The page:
All patients are routinely followed up for assessment. The standard follow-up protocol is to assess patients at 3 (in case if patients required immediate surgery) to 6 months (those who did not require immediate surgery) after initial clinic visit, every 12 months thereafter for 5 years and then every 12–24 months based on the physician’s discretion. All patients underwent full pituitary hormonal assessment and sellar imaging with MRI or CT scan (in patients who were unable to undergo MRI) at the time of initial presentation and at each subsequent visit. For patients undergoing surgery, the data on indications for surgery were only available for those who were followed at the HNP clinic.

A significant increase in the size of PI was defined by an increase of 2mm or more in any dimension. New-onset SHD was defined as loss of ≥1 hormonal axis during follow-up. For patients who underwent surgery, the initial postoperative imaging size and SHD status were used as the new baseline to which subsequent imaging and SHD status was compared with in order to identify a significant change.

Statistical analysis

We used means and standard deviations to summarize continuous variables unless otherwise specified. Baseline characteristics between patients from the two hospital centers were compared using χ 2 tests or Fisher’s exact test where appropriate. Continuous variables were compared using Wilcoxon two-sample test or Student’s t-test. Separate logistic regression models were used to identify baseline variables that were associated with surgery, an increase in SHD and a decrease in SHD. Change in SHD status was characterized with the use of Kaplan-Meier methods. Estimates of cumulative rates of being growth free at 1, 2 and 3 years were calculated. Patients were censored on date of death or date of last clinic visit.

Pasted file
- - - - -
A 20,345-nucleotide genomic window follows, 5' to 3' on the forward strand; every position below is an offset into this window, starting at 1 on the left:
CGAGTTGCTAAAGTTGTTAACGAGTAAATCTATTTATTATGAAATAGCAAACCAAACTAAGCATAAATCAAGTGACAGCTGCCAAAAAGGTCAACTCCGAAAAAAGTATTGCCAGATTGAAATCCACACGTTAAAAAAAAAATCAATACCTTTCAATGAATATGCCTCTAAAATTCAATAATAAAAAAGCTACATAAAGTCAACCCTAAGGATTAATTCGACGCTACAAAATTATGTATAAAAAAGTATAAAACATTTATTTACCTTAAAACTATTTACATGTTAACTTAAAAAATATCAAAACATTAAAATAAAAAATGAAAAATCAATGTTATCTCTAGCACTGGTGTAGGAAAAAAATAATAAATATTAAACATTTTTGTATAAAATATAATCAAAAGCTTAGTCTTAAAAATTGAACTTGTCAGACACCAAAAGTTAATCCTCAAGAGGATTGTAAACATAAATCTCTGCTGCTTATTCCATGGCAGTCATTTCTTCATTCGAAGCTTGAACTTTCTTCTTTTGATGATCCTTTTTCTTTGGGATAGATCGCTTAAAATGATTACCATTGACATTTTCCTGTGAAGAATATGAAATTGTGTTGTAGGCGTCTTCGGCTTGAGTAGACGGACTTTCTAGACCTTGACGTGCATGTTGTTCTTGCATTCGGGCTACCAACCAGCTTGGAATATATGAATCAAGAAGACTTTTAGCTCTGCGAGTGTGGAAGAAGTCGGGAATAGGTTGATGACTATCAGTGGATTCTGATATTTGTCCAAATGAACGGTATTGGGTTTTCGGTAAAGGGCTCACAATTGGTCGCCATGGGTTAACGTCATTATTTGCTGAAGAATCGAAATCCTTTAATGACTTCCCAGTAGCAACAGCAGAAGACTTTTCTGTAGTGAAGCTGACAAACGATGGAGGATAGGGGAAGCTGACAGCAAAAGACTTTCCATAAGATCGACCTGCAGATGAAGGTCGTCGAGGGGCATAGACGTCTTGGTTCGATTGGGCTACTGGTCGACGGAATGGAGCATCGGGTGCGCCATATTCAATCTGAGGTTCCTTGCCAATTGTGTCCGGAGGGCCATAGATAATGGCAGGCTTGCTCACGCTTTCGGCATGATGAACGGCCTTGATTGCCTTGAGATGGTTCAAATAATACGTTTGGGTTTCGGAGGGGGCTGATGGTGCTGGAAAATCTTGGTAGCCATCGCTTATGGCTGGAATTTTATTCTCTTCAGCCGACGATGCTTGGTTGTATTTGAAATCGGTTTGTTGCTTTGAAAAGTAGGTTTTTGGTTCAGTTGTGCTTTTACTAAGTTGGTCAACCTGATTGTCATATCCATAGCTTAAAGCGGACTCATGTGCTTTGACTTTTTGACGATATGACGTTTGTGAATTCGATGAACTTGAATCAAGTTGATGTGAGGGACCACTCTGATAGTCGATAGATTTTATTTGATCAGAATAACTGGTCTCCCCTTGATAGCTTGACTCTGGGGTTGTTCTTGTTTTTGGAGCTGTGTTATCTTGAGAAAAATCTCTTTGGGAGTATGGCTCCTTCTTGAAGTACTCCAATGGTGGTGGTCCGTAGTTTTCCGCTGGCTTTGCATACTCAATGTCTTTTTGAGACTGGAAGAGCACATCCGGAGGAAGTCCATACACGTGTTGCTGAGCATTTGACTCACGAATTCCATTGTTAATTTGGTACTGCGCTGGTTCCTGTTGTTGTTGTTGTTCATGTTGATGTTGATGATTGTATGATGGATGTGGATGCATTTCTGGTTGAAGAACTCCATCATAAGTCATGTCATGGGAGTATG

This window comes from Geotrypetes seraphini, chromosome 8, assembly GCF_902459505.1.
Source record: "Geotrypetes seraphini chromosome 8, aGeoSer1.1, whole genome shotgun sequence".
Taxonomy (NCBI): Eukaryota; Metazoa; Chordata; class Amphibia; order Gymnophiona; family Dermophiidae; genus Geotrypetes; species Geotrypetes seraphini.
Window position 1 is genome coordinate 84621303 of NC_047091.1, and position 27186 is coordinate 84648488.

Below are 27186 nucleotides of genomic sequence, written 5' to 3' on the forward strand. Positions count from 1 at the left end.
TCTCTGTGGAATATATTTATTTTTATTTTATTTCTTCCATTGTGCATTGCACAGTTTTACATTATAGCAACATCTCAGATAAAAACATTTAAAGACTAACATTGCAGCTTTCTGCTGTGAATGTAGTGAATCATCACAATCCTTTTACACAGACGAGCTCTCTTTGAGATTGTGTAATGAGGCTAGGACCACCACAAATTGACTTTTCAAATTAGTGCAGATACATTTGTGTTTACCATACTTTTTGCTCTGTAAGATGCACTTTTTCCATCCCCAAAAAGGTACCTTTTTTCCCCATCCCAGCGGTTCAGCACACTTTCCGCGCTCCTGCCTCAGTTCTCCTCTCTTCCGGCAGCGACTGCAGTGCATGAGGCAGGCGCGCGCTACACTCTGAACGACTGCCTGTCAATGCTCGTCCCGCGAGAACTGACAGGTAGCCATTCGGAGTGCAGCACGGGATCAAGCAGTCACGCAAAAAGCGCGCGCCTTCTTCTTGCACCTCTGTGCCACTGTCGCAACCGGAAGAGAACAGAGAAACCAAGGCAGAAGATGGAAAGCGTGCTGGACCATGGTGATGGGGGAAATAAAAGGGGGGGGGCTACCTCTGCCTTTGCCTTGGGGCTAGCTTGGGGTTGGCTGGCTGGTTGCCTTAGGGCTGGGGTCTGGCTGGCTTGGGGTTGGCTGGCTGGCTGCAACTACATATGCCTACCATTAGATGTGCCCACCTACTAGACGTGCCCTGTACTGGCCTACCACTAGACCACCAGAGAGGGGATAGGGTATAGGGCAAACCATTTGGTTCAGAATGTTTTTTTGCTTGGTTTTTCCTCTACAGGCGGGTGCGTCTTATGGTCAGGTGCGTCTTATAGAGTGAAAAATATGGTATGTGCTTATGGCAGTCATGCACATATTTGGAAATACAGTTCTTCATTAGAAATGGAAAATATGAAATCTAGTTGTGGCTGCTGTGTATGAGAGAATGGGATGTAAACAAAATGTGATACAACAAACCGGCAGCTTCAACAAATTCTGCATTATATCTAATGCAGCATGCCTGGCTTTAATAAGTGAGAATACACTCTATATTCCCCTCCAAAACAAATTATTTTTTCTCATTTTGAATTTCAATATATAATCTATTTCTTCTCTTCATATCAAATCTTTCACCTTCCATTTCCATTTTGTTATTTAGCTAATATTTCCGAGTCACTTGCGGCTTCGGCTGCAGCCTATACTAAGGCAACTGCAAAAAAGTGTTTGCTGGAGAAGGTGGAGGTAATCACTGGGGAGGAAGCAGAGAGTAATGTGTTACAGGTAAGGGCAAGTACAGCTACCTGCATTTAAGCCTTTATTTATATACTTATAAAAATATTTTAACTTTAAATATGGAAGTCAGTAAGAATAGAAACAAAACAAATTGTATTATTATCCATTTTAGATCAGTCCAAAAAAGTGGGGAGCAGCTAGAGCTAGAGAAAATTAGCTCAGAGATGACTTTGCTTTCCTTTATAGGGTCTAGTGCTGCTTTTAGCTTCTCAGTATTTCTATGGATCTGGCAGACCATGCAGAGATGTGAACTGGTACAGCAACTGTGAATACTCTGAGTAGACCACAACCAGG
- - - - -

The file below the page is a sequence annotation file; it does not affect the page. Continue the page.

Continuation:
Results

Presentation of pituitary incidentalomas

These are summarized in Table 1. Between 1 January 2006 and 31 December 2014, a total of 328 patients (220 from the HNP and 108 from Western) were diagnosed as PI. There was a slight female preponderance (52%) with a median age at diagnosis of 55 years (interquartile range (IQR) 26), and a median size at diagnosis being 15mm (IQR 11). The indications for initial imaging are summarized in Table 1. The most common indications overall for the initial diagnostic imaging were: headache (28%), dizziness or vertigo (12%), stroke or transient ischemic attack (9%), head trauma (7%), sinusitis (4%), neck or facial pain (4%), seizure (2%), syncope (2%), other (28%), and missing or unknown (5%). Other than a slightly higher percentage of headache and neck/facial pain in the Western cohort, there were no significant differences in the indications of initial imaging between the two centers.